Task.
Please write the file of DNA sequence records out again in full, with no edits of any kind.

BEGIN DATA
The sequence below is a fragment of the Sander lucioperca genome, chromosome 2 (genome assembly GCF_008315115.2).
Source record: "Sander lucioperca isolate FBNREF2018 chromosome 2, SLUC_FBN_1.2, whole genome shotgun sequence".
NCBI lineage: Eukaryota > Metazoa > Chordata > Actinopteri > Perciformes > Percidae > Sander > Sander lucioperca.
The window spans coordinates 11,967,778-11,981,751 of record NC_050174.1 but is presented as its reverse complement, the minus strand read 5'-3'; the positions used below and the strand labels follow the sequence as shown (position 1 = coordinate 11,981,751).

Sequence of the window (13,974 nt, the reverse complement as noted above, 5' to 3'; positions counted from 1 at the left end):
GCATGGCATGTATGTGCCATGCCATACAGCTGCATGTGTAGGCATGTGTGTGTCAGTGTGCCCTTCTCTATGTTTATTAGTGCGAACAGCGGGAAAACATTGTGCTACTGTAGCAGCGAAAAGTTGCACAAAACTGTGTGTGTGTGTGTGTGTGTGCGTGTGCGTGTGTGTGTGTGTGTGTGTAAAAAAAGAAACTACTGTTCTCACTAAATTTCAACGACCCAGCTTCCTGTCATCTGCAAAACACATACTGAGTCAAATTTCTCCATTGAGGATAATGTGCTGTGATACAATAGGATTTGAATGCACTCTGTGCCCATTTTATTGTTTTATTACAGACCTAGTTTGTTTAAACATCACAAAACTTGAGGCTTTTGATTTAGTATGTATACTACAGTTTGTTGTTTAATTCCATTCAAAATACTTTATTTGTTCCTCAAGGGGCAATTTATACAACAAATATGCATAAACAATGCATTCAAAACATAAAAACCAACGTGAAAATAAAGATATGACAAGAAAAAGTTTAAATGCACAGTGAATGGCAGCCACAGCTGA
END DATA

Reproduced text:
The sequence below is a fragment of the Sander lucioperca genome, chromosome 2 (genome assembly GCF_008315115.2).
Source record: "Sander lucioperca isolate FBNREF2018 chromosome 2, SLUC_FBN_1.2, whole genome shotgun sequence".
NCBI lineage: Eukaryota > Metazoa > Chordata > Actinopteri > Perciformes > Percidae > Sander > Sander lucioperca.
The window spans coordinates 11,967,778-11,981,751 of record NC_050174.1 but is presented as its reverse complement, the minus strand read 5'-3'; the positions used below and the strand labels follow the sequence as shown (position 1 = coordinate 11,981,751).

Sequence of the window (13,974 nt, the reverse complement as noted above, 5' to 3'; positions counted from 1 at the left end):
GCATGGCATGTATGTGCCATGCCATACAGCTGCATGTGTAGGCATGTGTGTGTCAGTGTGCCCTTCTCTATGTTTATTAGTGCGAACAGCGGGAAAACATTGTGCTACTGTAGCAGCGAAAAGTTGCACAAAACTGTGTGTGTGTGTGTGTGTGTGCGTGTGCGTGTGTGTGTGTGTGTGTGTAAAAAAAGAAACTACTGTTCTCACTAAATTTCAACGACCCAGCTTCCTGTCATCTGCAAAACACATACTGAGTCAAATTTCTCCATTGAGGATAATGTGCTGTGATACAATAGGATTTGAATGCACTCTGTGCCCATTTTATTGTTTTATTACAGACCTAGTTTGTTTAAACATCACAAAACTTGAGGCTTTTGATTTAGTATGTATACTACAGTTTGTTGTTTAATTCCATTCAAAATACTTTATTTGTTCCTCAAGGGGCAATTTATACAACAAATATGCATAAACAATGCATTCAAAACATAAAAACCAACGTGAAAATAAAGATATGACAAGAAAAAGTTTAAATGCACAGTGAATGGCAGCCACAGCTGA